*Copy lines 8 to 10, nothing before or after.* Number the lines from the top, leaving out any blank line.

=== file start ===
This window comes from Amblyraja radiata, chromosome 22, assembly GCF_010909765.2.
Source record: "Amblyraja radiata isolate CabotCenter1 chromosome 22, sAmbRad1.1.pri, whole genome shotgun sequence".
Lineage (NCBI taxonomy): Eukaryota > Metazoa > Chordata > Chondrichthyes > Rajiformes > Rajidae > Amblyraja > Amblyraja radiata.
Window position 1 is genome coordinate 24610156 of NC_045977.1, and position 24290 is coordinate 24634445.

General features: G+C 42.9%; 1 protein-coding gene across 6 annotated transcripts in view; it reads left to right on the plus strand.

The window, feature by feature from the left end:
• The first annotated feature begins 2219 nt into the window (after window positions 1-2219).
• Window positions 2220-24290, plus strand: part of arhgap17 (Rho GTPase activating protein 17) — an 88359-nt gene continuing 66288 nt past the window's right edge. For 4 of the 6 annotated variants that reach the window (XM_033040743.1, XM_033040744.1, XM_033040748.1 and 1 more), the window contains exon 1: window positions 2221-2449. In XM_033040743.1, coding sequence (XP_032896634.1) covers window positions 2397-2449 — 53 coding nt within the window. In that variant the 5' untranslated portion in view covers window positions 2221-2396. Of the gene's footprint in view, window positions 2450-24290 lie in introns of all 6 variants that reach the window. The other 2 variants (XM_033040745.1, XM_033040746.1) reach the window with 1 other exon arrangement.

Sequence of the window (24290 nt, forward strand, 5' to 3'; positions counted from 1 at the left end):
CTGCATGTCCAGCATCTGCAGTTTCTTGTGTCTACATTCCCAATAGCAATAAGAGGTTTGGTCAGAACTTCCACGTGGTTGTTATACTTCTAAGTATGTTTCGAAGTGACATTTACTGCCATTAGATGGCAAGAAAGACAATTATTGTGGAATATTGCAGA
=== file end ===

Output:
• Window positions 2220-24290, plus strand: part of arhgap17 (Rho GTPase activating protein 17) — an 88359-nt gene continuing 66288 nt past the window's right edge. For 4 of the 6 annotated variants that reach the window (XM_033040743.1, XM_033040744.1, XM_033040748.1 and 1 more), the window contains exon 1: window positions 2221-2449. In XM_033040743.1, coding sequence (XP_032896634.1) covers window positions 2397-2449 — 53 coding nt within the window. In that variant the 5' untranslated portion in view covers window positions 2221-2396. Of the gene's footprint in view, window positions 2450-24290 lie in introns of all 6 variants that reach the window. The other 2 variants (XM_033040745.1, XM_033040746.1) reach the window with 1 other exon arrangement.

Sequence of the window (24290 nt, forward strand, 5' to 3'; positions counted from 1 at the left end):
CTGCATGTCCAGCATCTGCAGTTTCTTGTGTCTACATTCCCAATAGCAATAAGAGGTTTGGTCAGAACTTCCACGTGGTTGTTATACTTCTAAGTATGTTTCGAAGTGACATTTACTGCCATTAGATGGCAAGAAAGACAATTATTGTGGAATATTGCAGA